HTC Desire Eye Review
There's no escaping it - the world has gone selfie mad. Where once asking a passer-by to take your photo was the norm, now we're clutching our smartphone in outstretched hands, grinning (or pouting) in front of just about everything. But there have always been a couple of problems; firstly, image quality of front-facing cameras lacks far behind the rear ones, there's no flash, and trying to take a photo with the rear camera always ends in blurry, poorly framed shots.
With the Desire Eye, HTC sets to right all of these wrongs and offer a device which is flagship-fast, uniquely designed, and the perfect phone for selfie lovers.
HTC Desire Eye: Design
Since the One (M7) arrived last year HTC's designers have been at the top of their game. The aluminium-clad One range is stunning across the board, and now the company has turned its hand just as successfully to plastic.
The two-tone Desire Eye is available in red/white, as well as the blue/blue of our review unit. It's a unibody design, meaning the back and all four sides are a single piece of plastic, which adds rigidity and makes the handset feel almost as solid and well-built as the aluminium One (M8). I suspect some consumers will baulk at the baby blue highlights, but I like the split colour design because it makes the Desire Eye stand out from the monochrome crowd.
I'm also a fan of the matte finish to the plastic, but it isn't particularly hard-wearing. After a week in my pocket the back began to show some scratches, and was going shiny where the matte finish had worn off.
Cleverly, HTC has made the Desire Eye waterproof without covering the headphone jack or microUSB port; an IPx7 rating means it can survive for 30 minutes in up to a meter of fresh water.
HTC Desire Eye: Screen
Although not worthy of the 'One' moniker of HTC's flagship range, the Desire Eye has a screen every bit as impressive as the One (M8)'s. At 5.2in it's actually 0.2in larger (not that you'd really notice) and the resolution remains the same at 1080 x 1920, which is Full HD.
The screen is bright (as bright as an iPhone 6, even) and viewing angles are excellent, with colours remaining accurate and whites crisp, even when you turn the phone to the side.
HTC Desire Eye: Software and Performance
Internally, the Desire Eye is almost identical to the One (M8) from earlier in the year. That means a 2.3GHz, quad-core processor with 2GB of RAM running Android 4.4 KitKat with HTC's Sense 6.0. There's also the company's BlinkFeed social news app and dual, front-facing BoomSound speakers. It's a mightily impressive offering for what HTC openly admits is not a flagship phone. There's only 16GB of storage, but with a microSD card slot this can be increased by up to 128GB.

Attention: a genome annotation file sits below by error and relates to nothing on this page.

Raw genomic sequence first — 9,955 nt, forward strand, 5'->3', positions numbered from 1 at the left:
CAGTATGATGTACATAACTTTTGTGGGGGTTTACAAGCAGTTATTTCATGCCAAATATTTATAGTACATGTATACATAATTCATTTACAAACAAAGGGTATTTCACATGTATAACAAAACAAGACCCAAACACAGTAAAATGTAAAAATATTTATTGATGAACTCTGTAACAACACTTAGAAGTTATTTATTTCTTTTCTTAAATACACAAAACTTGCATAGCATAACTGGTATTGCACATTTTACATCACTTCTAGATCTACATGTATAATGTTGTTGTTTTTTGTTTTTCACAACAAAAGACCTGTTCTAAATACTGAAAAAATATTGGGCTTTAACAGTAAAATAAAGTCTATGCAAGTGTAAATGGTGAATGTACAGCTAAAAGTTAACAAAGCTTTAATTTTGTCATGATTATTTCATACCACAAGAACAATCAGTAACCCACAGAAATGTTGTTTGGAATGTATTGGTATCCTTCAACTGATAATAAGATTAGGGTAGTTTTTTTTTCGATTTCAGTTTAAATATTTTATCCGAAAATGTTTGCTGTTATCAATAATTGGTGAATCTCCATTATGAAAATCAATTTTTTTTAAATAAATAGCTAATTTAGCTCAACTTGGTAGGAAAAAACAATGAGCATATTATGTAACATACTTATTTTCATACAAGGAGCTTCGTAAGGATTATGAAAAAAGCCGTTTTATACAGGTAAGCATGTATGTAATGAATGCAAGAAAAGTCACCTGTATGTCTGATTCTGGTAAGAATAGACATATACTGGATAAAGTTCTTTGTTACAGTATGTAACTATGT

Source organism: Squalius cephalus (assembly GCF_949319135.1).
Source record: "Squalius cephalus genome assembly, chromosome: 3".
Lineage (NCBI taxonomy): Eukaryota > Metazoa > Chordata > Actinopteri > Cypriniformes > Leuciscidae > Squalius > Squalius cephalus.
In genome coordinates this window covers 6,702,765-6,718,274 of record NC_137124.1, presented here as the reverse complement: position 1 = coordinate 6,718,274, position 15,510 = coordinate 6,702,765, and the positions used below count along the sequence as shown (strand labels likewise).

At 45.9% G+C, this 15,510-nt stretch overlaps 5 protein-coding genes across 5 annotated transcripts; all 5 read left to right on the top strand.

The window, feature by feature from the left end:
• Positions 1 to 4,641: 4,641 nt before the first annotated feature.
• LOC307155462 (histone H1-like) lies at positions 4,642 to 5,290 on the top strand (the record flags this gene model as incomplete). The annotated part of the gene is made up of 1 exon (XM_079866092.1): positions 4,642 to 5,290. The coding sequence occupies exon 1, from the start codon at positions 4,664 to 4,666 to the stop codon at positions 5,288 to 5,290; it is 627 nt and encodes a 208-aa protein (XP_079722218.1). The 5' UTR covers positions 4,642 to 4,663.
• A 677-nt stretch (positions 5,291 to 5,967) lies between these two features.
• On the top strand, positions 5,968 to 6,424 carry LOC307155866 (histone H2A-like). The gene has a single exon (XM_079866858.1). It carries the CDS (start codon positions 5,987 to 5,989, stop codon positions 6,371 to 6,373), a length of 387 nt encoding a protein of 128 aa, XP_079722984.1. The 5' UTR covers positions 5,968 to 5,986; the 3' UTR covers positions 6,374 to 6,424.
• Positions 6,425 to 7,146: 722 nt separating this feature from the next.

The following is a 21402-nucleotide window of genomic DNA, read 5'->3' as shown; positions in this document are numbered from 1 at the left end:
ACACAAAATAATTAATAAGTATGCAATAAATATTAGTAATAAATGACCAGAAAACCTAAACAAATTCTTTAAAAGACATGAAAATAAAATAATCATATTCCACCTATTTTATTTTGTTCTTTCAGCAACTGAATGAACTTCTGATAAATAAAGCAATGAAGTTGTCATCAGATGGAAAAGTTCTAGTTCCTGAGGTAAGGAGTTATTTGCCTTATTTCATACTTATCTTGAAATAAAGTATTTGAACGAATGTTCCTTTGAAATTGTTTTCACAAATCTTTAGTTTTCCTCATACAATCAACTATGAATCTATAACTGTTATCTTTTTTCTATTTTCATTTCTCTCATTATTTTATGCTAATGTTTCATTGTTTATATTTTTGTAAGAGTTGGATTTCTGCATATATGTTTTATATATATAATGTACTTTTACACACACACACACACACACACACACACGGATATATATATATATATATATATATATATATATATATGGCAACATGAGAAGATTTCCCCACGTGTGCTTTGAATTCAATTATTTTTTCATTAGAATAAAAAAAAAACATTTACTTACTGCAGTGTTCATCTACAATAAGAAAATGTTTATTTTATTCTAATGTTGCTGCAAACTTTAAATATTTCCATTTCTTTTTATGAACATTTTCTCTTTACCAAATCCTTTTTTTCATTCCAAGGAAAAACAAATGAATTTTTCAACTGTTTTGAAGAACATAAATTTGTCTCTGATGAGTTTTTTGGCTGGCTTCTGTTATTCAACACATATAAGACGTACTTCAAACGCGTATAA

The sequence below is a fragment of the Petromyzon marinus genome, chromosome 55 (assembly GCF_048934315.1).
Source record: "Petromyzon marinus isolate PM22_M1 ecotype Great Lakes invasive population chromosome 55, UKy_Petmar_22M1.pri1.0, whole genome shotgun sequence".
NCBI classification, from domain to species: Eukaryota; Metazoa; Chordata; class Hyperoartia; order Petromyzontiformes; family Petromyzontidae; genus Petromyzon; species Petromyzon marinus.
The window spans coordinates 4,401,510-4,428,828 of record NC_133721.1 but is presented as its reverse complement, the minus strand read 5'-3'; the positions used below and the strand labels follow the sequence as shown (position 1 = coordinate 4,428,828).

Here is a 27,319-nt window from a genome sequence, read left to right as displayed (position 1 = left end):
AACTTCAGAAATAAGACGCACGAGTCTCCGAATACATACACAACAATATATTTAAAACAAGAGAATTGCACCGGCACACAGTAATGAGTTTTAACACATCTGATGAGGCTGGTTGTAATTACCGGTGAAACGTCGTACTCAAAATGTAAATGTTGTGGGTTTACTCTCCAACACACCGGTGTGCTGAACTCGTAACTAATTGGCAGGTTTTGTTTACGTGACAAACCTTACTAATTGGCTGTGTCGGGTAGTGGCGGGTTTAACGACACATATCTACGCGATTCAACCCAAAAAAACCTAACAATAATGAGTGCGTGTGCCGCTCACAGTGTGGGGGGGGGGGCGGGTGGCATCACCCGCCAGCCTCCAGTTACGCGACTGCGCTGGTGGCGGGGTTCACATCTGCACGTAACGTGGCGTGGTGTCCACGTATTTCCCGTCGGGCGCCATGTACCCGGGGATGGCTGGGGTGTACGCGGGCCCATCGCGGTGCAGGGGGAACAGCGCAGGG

Everything works exactly as it does on the M8, so apps open quickly, intensive games play smoothly and multitasking between apps is flawless. Battery capacity is down from 2,600mAh in the One (M8) to 2,400mAh here, but such a small deficit isn't noticeable during everyday use.
I found a full day of average-to-heavy use was no problem for the Eye, and an hour of Netflix streaming over Wi-Fi took just 15% from the battery.
HTC Desire Eye: Camera
And so to the Desire Eye's party piece - or rather, party pieces, as the front and rear cameras are identical to each other. Both are 13-megapixel (MP), can shoot Full HD video, and each have a dual LED flash. Complementing these is a simple camera app with a range of quirky features, such as the ability to take photos of two people then blend their faces into one.
There's also a mode to take photos with blurred background or foregrounds, similar to the effect achieved by the Duo camera on the One (M8).
I suspect features like this are likely to be ignored after an initial day of tinkering, although HTC says some will appear on the One (M8) as part of a future software update.
As for image quality, the rear camera performs well; it's particularly good at capturing lots of light in what would otherwise be dimly lit scenes. Colours are accurate and the autofocus is quick to adjust, but I was disappointed with the shutter button.
You can half-press it to focus before pushing fully to take a photo, but the movement feels very squidgy, meaning you have to apply more pressure to take the shot, increasing the chance of blurring the photo with hand movement. It's a shame that such a photocentric phone fails at the very moment you take a picture. At least there's the option to take photos with voice commands, negating the need for a button entirely.
Finally, the massive front-facing camera is adequate, but not the game-changer I was hoping for. It may be able to take much larger images than the competition, but the quality is fairly average and often I found the iPhone 6's 1.2MP camera did a better job at close-up self portraits, producing brighter images with less evidence of unnatural post-production. Of course, if you need a flash with your selfies (so to speak), the Desire Eye is for you.`
HTC Desire Eye: Verdict
For "around £350," as HTC is quoting for now, the Desire Eye is excellent value for money. It's a flagship smartphone wrapped in a fun and attractive plastic body. It offers a premium alternative to aluminium which, thanks to the red and blue highlights, will stand out on shop shelves for the right reasons.
The Full HD screen is brilliant, the fact that it's waterproof without covering the USB port is very welcome, and we suspect it'll get a speedy update to Android 5.0 Lollipop. I saw a couple of issues with the matte plastic turning glossy, and that huge front camera, while a fun talking point, doesn't quite have the impact I hoped it might.